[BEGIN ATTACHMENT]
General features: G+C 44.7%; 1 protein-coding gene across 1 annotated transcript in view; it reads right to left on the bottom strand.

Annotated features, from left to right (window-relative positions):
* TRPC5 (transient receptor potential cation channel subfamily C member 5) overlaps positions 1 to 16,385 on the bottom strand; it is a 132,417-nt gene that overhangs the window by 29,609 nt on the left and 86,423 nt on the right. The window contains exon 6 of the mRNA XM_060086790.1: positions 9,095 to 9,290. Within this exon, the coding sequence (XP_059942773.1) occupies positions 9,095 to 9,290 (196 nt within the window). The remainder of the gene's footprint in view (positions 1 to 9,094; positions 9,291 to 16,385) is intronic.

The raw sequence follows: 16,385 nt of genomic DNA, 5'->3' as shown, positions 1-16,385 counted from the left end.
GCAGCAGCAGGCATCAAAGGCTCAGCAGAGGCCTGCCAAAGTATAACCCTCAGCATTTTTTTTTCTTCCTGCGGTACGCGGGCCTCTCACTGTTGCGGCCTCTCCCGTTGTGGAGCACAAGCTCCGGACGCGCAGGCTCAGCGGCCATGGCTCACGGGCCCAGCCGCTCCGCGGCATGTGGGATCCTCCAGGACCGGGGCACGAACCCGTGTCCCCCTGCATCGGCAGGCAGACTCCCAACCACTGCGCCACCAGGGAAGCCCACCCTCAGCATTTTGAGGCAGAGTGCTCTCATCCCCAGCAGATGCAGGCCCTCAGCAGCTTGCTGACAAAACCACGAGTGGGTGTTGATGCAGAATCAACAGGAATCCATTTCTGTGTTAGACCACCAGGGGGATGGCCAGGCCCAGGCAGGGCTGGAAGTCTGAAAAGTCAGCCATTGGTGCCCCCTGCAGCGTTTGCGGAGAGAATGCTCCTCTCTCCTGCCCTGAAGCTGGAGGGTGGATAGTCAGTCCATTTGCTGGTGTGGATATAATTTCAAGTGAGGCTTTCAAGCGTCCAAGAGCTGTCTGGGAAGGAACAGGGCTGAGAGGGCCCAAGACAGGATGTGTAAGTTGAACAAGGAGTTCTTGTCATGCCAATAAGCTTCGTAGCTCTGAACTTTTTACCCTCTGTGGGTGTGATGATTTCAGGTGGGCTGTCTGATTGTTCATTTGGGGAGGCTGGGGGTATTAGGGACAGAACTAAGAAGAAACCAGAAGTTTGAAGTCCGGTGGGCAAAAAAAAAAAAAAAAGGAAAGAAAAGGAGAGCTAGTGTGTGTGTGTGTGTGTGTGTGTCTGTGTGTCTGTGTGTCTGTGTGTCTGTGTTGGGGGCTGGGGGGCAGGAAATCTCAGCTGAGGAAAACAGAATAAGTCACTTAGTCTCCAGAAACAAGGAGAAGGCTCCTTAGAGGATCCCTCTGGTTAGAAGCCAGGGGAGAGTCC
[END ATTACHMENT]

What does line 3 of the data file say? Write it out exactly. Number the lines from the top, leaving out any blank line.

* TRPC5 (transient receptor potential cation channel subfamily C member 5) overlaps positions 1 to 16,385 on the bottom strand; it is a 132,417-nt gene that overhangs the window by 29,609 nt on the left and 86,423 nt on the right. The window contains exon 6 of the mRNA XM_060086790.1: positions 9,095 to 9,290. Within this exon, the coding sequence (XP_059942773.1) occupies positions 9,095 to 9,290 (196 nt within the window). The remainder of the gene's footprint in view (positions 1 to 9,094; positions 9,291 to 16,385) is intronic.